These the same waves and these the self-same shores that saw one day the white body of Aphrodite rising. . . I suddenly hid my eyes in my hands.

For I had seen the water trembling with a thousand little lips of light: the pure sex, or it may have been the smile of Kypris Philommeïdes.

The Priestesses of Astarte

Astarte’s priestesses engage in love at the rising of the moon; then they arise and bathe themselves in a great basin with a silver rim.

With crook’d fingers they comb their tangled locks, and their purple-tinted hands twined in their jet-black curls are like so many coral-branches in a dark and running sea.

They never pluck their deltas, for the goddess’s triangle marks their bellies as a temple; but they tint themselves with paint-brush, and heavily scent themselves.

Astarte’s priestesses engage in love at the setting of the moon, then in a tent where bums a high gold lamp they stretch themselves at random.

The Mysteries

In the thrice mysterious hall where men have never entered, we have fêted you, Astarte of the Night. Mother of the World, Well-Spring of the life of all the Gods!

I shall reveal a portion of the rite, but no more of it than is permissible. About a crowned Phallos, a hundred-twenty women swayed and cried. The initiates were dressed as men, the others in the split tunic.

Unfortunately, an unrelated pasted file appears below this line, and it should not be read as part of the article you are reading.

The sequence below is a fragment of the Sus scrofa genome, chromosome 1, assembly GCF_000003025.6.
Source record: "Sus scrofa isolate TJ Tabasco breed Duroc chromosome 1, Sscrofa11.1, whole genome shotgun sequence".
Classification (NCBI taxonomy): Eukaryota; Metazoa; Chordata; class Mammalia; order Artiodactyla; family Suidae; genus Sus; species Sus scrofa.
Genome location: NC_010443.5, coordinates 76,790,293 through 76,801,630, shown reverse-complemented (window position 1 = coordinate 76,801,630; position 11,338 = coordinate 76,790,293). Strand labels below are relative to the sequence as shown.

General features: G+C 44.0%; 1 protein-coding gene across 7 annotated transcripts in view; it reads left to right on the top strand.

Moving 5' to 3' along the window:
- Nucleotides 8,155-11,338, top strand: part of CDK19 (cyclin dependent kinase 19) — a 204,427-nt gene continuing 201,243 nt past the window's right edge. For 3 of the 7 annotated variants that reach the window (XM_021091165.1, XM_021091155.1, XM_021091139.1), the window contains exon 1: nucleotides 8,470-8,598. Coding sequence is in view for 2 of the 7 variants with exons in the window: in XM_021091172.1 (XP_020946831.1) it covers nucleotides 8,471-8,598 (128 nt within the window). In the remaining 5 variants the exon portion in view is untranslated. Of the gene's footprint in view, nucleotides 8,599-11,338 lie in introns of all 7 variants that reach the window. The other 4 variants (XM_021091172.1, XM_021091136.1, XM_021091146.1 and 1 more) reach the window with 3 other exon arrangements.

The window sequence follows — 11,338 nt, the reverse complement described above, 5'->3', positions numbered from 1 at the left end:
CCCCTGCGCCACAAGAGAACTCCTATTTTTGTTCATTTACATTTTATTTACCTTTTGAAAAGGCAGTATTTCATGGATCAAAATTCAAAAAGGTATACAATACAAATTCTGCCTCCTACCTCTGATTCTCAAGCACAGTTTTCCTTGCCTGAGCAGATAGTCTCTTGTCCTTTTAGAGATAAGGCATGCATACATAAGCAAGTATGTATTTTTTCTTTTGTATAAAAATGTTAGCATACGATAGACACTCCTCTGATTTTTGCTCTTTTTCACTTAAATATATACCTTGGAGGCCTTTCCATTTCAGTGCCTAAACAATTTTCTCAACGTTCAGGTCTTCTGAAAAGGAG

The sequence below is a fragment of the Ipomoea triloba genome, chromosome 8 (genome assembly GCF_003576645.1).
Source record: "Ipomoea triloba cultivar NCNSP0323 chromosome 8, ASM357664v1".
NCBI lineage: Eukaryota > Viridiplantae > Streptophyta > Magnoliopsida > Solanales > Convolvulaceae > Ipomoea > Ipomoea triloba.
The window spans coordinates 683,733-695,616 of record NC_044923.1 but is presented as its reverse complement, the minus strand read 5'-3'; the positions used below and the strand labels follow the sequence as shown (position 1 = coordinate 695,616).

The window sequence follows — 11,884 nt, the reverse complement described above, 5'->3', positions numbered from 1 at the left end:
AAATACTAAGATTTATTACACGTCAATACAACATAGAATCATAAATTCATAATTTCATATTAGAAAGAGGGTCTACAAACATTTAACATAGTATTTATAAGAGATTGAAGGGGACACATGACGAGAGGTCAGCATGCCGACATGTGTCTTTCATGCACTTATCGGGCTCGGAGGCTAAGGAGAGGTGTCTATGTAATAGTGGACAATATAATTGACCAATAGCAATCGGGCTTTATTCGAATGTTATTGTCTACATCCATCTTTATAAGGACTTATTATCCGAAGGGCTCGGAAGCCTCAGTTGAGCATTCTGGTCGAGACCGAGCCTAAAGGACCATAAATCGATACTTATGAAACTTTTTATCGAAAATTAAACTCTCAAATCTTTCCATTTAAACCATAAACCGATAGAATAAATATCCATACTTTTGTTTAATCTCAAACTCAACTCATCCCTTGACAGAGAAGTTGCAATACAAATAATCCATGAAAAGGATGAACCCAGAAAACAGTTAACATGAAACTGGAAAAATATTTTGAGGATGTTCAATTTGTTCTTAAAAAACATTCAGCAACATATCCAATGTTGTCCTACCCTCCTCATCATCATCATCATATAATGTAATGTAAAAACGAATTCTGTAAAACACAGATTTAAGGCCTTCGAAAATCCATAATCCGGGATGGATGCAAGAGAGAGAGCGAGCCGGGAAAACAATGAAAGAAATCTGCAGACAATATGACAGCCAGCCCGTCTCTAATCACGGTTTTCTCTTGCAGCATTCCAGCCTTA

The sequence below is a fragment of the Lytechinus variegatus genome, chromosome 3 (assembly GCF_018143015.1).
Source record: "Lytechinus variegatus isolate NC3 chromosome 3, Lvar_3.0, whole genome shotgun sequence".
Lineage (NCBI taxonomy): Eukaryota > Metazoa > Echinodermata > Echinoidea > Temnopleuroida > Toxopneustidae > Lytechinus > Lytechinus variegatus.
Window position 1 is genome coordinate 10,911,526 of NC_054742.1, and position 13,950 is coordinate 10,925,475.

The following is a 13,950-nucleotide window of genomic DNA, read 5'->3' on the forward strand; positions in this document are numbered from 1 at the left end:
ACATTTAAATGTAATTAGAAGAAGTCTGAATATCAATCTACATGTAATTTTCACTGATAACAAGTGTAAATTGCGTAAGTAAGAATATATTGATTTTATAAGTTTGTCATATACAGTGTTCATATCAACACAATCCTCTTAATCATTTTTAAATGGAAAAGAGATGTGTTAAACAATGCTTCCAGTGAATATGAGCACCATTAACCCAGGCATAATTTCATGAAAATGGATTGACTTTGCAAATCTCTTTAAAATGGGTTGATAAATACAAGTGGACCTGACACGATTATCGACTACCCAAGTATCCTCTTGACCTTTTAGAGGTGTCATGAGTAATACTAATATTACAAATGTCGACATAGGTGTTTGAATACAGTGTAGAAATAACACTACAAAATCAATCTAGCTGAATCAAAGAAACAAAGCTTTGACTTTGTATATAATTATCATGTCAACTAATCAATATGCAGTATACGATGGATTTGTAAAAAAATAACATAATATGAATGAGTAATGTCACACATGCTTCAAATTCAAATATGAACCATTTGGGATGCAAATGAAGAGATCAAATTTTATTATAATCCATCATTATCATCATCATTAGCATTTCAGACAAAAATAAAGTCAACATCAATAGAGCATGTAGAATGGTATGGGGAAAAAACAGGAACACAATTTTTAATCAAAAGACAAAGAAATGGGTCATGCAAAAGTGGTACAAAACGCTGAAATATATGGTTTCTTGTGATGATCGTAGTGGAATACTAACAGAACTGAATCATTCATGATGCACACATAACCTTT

The fumes of perfumes and the smoke of torches floated fog-like in and out among us all. I wept my scorching tears. All, at the feet of Berbeia, we threw ourselves, extended on our backs.

Then, when the Religious Act was consummated, and when into the Holy Triangle the purpled phallos had been plunged anew, the mysteries began; but I shall say no more.

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Nossis’ Epigrams – Aphrodite

November 25, 2009

(PALAT. ANT. BOOK V – 170)
Nothing is sweeter than Love; and every other joy
is second to it: even the honey I spit out of my mouth.
Thus Nossis says: and who didn’t love Kypris,
doesn’t know what sort of roses her flowers are.

(PALAT. ANT. BOOK VI – 275)
With pleasure Aphrodite received the lovable offering
of the small bonnet which wound the head of Samyta:
It’s really of exquisite workmanship and it gently smells of the nectar
with which the goddess sprinkles the handsome Adonis.

(PALAT. ANT. BOOK IX – 332)
Arrived in front of the temple we gaze at this statue of Aphrodite
embellished by a dress embroidered with gold.
Polyarchis offered it, having made out a large fortune
from the beauty of her own body.

(PALAT. ANT. BOOK IX – 605)
In the temple of the blonde Aphrodite Kallò dedicated this picture
painted with a portrait exactly alike her.
What a tidy attitude! And which grace pervades her!
Hail! Of all your life nothing could be blamed.

More here.

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Breathe For You

November 4, 2009

The earth was cold before your arrival.
Sunlight existed, but it did not yet
Warm the world; nothing grew in its soils,
And nobody wore flowers in their hair.

Your touch roused the earth, brought it to glory
Previously unthougt of – it revelled
Under its first summer, winter and spring;
Deep down, sensual heat began to stir.

Warmth swept over the earth, lit by your bright
Loveliness as much as the shining sun.
Men and women danced until their feet ached,
Then fell, laughing, into each other’s arms.

O Aphrodite, bringer of the same
Emotions that first inspired your birth,
I ask that you look kindly upon me,
So that I might breathe for you evermore.